Seed mix performance and cheatgrass suppression on arid rangelands.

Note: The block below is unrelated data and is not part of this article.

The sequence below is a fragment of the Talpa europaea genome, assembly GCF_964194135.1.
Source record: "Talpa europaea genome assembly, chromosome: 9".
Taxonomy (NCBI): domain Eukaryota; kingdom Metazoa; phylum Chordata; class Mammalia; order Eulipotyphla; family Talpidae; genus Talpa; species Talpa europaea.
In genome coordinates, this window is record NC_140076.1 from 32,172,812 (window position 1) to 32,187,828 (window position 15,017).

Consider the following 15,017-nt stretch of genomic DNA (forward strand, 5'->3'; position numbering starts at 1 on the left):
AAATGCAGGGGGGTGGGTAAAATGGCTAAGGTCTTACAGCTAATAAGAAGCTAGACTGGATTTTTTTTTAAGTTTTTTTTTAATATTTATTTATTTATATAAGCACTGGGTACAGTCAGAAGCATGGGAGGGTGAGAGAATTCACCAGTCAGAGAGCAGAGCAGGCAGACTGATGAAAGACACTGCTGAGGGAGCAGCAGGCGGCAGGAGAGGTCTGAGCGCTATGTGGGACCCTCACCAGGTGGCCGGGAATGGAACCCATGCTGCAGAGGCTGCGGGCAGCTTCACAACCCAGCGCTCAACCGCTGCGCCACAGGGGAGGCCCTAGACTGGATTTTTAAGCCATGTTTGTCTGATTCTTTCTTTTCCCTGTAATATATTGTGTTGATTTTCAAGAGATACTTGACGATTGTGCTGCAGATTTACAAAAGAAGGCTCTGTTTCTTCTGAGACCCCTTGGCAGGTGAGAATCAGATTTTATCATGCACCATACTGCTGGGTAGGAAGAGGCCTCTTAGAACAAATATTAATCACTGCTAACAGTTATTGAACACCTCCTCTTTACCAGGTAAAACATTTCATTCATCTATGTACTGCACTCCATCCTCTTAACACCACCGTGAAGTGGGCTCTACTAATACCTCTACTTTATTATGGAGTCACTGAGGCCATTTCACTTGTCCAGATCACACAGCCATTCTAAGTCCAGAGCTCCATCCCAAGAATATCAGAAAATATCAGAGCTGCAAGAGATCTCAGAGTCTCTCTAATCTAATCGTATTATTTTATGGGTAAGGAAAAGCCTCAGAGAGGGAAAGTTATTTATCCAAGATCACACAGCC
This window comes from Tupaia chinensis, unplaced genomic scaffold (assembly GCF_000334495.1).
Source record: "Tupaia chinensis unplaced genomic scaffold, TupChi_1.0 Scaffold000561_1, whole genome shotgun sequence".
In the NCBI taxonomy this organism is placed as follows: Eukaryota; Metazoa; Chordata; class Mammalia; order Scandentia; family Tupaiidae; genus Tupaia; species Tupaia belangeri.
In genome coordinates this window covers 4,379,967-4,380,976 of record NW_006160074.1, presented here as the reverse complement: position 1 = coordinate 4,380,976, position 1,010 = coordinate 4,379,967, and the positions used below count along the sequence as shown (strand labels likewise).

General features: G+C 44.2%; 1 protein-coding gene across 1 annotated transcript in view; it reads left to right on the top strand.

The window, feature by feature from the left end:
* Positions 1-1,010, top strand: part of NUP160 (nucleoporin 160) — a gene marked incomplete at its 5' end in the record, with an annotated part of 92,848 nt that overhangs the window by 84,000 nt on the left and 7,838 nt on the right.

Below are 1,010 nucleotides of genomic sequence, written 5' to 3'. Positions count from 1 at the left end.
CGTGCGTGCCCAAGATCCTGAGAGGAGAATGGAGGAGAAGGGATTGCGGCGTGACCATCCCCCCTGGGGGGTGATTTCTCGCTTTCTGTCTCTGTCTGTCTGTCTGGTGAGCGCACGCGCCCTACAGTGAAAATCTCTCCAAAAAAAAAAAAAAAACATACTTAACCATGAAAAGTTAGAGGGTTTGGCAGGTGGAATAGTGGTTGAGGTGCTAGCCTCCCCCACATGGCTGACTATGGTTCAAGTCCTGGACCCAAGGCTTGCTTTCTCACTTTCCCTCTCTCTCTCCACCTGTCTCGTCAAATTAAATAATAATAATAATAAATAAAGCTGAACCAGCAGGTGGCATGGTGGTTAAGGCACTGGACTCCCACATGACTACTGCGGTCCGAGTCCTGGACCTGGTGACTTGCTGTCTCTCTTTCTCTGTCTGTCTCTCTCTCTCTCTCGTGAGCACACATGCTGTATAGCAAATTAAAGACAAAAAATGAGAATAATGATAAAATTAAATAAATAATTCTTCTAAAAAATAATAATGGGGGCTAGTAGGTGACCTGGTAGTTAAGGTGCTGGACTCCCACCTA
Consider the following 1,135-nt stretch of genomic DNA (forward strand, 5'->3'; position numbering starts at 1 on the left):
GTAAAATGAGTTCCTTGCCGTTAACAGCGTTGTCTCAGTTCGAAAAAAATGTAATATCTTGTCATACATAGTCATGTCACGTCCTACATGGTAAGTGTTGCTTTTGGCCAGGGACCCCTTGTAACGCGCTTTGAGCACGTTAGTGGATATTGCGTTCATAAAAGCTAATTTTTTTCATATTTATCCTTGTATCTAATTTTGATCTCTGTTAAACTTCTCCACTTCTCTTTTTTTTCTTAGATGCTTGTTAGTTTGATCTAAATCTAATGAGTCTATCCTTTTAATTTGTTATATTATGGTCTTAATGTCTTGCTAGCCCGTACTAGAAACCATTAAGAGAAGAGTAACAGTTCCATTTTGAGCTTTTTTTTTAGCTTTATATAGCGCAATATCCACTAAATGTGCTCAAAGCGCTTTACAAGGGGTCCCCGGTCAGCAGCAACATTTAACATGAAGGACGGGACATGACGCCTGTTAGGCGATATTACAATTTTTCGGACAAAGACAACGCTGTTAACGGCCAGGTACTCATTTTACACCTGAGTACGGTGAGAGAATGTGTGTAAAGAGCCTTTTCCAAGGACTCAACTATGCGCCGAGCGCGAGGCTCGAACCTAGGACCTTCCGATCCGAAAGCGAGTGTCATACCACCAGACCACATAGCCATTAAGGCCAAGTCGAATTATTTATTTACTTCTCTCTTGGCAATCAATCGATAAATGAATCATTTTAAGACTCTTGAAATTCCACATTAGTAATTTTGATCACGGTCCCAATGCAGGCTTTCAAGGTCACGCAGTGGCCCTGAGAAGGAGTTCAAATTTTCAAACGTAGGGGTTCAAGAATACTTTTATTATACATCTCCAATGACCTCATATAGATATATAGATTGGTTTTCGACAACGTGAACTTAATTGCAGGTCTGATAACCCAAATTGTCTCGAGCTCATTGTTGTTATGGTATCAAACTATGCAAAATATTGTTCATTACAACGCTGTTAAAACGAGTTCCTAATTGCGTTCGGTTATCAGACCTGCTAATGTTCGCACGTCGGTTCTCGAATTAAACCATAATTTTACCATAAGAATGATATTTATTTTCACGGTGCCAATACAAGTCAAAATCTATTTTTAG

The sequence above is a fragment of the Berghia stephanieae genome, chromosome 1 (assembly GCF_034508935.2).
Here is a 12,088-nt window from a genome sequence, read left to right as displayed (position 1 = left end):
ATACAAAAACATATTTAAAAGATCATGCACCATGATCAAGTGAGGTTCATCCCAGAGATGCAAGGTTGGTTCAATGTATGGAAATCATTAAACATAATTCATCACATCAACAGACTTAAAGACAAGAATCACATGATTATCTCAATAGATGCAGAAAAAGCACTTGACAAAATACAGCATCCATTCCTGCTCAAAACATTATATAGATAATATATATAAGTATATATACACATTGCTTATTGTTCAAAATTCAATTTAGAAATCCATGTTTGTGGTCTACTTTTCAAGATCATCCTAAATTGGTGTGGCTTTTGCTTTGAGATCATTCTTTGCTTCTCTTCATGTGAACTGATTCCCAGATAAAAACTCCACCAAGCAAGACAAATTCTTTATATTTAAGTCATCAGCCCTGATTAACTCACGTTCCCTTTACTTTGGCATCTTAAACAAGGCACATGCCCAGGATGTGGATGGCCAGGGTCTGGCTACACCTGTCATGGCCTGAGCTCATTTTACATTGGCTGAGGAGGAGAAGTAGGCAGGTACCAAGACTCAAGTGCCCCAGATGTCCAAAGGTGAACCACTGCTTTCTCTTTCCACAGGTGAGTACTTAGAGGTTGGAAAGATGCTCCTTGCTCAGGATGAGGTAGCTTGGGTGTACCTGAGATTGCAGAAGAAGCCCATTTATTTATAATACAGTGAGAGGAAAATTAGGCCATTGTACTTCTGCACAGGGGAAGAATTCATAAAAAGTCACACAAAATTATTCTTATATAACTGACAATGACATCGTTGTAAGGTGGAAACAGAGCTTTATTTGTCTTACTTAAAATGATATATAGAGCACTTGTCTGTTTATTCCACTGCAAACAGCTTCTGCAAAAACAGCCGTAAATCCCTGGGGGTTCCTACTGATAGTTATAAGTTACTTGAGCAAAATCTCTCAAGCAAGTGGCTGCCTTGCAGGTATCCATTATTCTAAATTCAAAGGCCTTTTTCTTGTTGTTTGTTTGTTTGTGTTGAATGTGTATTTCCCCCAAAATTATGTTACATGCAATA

The accidental and subsequent invasion of cheatgrass throughout millions of hectares of Intermountain West rangelands has truncated secondary succession by providing a fine-textured, early maturing fuel that has increased the chance, rate, spread, and season of wildfire. The restoration or rehabilitation of degraded rangelands throughout the Intermountain West is very challenging due to annual invasive species that exhibit high growth rates and seed production. The use of the pre-emergent herbicide, Imazapic, decreased cheatgrass densities >95% during the fallow year and before sowing seed the following fall during this study, which significantly reduced the cheatgrass competition for seedlings of seeded species. Seed mix performances were significantly higher in herbicide-treated plots than control plots for both sites for both years. Native, introduced, and native/introduced seed mixes were significantly more successful in the treated plots at the Bedell Flat site compared with the Antelope site for both years. Cheatgrass densities were significantly higher in the control plots at both sites for both years compared with herbicide/seed mix-treated plots. Success and failure of establishing perennial grasses in restoration or rehabilitation practices is highly dependent on proper seed and seed mix selections, seeding methodologies, and rates as well as favorable precipitation.